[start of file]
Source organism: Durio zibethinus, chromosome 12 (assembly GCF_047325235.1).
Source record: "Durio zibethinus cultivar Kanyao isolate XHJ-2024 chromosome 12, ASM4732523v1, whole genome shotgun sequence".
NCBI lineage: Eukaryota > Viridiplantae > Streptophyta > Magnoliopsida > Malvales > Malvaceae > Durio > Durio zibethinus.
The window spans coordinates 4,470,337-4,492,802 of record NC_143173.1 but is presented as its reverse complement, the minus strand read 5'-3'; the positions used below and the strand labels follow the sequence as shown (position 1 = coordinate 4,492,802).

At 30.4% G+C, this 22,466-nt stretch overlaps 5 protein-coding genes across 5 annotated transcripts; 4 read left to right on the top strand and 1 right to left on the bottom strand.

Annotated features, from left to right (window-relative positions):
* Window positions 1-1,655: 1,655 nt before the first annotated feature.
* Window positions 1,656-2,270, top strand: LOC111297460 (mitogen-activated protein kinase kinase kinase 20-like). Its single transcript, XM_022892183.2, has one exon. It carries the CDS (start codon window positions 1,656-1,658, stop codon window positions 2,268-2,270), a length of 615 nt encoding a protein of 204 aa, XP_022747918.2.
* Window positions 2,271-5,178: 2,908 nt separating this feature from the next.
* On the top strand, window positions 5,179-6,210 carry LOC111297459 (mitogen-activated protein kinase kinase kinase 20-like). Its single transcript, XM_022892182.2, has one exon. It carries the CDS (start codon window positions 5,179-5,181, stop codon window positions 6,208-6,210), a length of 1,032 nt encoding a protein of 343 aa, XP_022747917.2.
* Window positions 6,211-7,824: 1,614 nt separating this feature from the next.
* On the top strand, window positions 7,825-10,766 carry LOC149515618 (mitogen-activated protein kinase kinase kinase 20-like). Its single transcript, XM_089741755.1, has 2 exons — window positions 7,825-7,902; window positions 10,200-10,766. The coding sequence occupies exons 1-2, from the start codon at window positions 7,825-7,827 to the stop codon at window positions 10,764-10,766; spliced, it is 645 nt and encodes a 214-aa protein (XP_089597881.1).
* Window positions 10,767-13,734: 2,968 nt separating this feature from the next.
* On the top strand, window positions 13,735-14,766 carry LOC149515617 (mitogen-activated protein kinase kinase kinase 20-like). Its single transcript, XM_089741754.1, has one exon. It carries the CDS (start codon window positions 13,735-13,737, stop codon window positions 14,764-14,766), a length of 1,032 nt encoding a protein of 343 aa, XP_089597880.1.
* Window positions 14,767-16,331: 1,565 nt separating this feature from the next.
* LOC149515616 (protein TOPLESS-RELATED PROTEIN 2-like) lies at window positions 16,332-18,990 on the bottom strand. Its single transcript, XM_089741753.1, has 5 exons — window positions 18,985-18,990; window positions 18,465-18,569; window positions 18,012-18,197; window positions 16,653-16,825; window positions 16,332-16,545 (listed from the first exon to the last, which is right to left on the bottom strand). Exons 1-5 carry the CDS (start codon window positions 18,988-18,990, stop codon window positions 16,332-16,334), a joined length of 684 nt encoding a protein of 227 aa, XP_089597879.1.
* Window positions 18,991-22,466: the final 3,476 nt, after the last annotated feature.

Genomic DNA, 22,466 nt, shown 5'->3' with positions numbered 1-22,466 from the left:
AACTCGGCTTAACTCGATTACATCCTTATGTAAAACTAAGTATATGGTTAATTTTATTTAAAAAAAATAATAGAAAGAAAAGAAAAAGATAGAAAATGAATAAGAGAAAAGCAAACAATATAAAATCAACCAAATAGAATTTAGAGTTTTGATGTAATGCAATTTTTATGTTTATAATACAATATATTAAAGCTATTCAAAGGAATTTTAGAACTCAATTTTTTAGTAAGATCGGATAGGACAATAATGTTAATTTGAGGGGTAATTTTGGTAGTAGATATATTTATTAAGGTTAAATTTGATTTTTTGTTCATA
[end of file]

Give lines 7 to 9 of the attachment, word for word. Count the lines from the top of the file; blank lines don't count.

* Window positions 1-1,655: 1,655 nt before the first annotated feature.
* Window positions 1,656-2,270, top strand: LOC111297460 (mitogen-activated protein kinase kinase kinase 20-like). Its single transcript, XM_022892183.2, has one exon. It carries the CDS (start codon window positions 1,656-1,658, stop codon window positions 2,268-2,270), a length of 615 nt encoding a protein of 204 aa, XP_022747918.2.
* Window positions 2,271-5,178: 2,908 nt separating this feature from the next.